Rôle d'autotaxine (ATX) dans le développement du rétrécissement aortique calcifié (RAC)
|Authors:||Nsaibia, Mohamed Jalloul|
|Abstract:||Calcific aortic valve disease (CAVD) is the most common valvular disease, which is characterized by a progressive mineralization of aortic valve. So far, there is no effective medical therapy able to stop or slow the natural course of this disease. Surgical aortic valve replacement is the only available treatments of severe symptomatic aortic stenosis. Therefore, identify the key factors as well as molecular processes involved in the pathogenesis of CAVD is crucial to develop efficient pharmaceutical approaches able to prevent or to slow the progression of aortic stenosis. CAVD is a progressive disease characterized by ectopic calcification of the aortic valve leaflets. It has long been considered as a degenerative process of the aortic valve linked to aging. However, a growing number of studies have revealed that this disease is an active process likely related to atherosclerosis. Therefore, CAVD seems to be a complex pathology involving several pathological processes, including lipid retention, oxidation, chronic inflammation, fibrotic remodeling and calcification. In this regard, assessment of the molecular process whereby lipids promote the mineralization of aortic valve is required to understand the pathophysiological mechanisms leading to CAVD. Furthermore, investigations are needed to identify therapeutic targets and to open novel therapeutic avenues for the treatment of CAVD. The general objectives of my PhD project are: (1) To determine the role of ATX in mediating lipid-induced mineralization of valve interstitial cells (VICs); (2) To understand the mechanisms and signaling pathways by which lysophosphatidic acid (LPA) promotes inflammation and the mineralization of the aortic valve; (3) To determine the role of ATX-LPA in a mouse model of CAVD.|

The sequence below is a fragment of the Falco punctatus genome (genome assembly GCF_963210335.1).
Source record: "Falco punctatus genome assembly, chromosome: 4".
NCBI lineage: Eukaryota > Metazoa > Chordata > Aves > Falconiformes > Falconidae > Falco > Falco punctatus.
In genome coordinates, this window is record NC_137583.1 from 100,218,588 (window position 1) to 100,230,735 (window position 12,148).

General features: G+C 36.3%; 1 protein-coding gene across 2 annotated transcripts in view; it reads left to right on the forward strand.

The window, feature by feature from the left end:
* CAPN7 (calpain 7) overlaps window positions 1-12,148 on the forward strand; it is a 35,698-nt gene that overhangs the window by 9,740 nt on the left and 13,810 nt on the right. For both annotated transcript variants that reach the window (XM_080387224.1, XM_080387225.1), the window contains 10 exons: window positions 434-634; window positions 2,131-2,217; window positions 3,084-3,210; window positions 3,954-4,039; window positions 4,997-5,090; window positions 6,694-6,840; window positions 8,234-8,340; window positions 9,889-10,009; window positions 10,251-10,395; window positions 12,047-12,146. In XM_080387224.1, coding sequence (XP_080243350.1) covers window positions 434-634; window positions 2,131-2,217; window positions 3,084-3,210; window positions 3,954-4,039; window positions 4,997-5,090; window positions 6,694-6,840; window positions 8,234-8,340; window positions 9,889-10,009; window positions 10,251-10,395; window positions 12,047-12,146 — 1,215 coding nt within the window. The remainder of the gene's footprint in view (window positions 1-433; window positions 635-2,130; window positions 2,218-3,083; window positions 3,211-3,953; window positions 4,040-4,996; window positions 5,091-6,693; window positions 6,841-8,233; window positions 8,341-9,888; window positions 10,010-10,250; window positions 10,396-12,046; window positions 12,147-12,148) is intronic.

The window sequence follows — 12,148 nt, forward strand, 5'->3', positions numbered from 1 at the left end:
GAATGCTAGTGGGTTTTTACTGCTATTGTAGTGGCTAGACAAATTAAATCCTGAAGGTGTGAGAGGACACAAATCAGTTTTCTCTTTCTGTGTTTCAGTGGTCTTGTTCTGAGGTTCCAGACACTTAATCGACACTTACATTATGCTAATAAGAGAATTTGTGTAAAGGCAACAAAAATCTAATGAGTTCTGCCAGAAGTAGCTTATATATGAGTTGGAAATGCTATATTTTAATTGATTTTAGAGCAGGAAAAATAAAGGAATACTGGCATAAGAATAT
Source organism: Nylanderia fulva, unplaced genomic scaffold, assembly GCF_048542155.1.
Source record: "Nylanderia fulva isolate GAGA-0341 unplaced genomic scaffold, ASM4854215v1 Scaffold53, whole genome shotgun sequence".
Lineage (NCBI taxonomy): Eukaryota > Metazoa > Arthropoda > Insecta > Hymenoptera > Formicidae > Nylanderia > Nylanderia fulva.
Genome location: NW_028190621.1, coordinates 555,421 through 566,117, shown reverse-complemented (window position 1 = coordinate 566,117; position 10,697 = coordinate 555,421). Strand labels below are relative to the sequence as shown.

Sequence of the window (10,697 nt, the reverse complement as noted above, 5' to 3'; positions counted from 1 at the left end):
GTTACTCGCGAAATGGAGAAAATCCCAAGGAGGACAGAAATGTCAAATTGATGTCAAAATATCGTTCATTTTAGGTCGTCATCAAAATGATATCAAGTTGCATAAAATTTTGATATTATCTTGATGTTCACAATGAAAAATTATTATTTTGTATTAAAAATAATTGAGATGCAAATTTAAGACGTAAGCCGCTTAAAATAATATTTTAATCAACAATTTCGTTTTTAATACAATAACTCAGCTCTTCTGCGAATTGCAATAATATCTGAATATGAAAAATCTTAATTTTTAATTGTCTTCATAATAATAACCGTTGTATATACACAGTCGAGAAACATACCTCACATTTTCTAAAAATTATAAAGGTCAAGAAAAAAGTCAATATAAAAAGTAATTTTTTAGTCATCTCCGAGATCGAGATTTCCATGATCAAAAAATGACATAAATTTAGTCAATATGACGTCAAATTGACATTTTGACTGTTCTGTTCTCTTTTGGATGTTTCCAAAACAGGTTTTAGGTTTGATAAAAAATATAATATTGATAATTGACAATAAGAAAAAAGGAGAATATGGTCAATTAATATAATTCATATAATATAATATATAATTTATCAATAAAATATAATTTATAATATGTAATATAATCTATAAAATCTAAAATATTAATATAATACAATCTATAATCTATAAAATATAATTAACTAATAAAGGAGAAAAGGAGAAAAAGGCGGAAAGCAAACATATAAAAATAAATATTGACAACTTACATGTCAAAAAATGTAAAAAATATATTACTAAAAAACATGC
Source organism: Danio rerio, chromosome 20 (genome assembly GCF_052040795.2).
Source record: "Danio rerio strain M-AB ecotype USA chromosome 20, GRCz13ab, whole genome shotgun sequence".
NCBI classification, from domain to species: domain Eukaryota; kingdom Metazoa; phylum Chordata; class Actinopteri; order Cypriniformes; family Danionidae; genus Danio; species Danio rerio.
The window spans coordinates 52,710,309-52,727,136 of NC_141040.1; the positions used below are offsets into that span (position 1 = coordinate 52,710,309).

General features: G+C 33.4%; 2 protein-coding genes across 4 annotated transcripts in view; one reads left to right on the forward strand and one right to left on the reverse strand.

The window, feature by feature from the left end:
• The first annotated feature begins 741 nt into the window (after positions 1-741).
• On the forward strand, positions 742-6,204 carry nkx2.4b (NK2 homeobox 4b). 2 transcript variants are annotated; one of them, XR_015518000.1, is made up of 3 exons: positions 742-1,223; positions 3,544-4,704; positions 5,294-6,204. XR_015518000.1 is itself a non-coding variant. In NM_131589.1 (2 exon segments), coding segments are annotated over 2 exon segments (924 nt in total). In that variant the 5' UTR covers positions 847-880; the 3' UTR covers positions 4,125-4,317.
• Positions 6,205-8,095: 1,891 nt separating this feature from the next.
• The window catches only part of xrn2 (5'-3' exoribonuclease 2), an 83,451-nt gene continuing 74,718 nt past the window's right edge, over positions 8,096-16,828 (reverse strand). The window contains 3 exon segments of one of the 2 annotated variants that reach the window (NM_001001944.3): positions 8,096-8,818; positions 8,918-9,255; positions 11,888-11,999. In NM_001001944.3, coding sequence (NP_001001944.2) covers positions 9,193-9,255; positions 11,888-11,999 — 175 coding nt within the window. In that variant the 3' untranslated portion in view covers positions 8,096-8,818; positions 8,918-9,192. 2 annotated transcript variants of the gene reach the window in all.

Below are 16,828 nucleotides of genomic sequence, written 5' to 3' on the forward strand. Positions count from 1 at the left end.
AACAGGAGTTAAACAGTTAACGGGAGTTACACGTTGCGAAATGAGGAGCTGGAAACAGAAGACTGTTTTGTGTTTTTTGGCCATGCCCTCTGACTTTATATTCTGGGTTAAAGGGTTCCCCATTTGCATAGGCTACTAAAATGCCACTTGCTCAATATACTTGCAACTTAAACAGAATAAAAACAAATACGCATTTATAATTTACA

|Document Type:||Thèse de doctorat|
|Open Access Date:||9 October 2018|
|Collection:||Thèses et mémoires|
All documents in CorpusUL are protected by Copyright Act of Canada.